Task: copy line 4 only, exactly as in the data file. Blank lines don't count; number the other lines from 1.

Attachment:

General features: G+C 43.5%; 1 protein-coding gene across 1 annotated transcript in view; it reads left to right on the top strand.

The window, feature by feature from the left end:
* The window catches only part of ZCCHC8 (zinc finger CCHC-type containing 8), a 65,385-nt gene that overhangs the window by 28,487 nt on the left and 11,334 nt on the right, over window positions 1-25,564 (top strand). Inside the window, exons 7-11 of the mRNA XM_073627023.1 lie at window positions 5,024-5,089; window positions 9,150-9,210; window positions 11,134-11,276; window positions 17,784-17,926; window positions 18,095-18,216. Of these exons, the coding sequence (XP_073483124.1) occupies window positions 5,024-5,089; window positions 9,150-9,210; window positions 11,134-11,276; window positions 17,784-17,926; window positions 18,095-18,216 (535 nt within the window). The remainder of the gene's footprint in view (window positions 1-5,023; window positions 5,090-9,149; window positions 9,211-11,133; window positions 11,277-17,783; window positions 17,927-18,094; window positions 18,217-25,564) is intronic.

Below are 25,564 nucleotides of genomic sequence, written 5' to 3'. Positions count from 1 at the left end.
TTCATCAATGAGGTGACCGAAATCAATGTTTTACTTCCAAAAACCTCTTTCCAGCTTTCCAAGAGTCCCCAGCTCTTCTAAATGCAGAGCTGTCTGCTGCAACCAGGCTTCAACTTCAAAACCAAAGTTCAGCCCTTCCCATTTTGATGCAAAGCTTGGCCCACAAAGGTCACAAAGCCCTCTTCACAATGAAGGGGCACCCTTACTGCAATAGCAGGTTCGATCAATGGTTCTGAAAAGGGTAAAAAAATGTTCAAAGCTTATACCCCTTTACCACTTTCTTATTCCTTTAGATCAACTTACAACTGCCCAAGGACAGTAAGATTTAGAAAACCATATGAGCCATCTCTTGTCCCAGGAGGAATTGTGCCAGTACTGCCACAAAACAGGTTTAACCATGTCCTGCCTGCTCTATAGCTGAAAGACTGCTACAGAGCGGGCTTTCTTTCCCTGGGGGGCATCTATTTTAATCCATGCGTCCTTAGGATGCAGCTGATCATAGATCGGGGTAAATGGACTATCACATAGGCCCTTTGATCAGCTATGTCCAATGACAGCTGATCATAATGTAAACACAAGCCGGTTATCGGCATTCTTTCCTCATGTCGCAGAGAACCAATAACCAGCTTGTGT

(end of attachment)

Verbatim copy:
Below are 25,564 nucleotides of genomic sequence, written 5' to 3'. Positions count from 1 at the left end.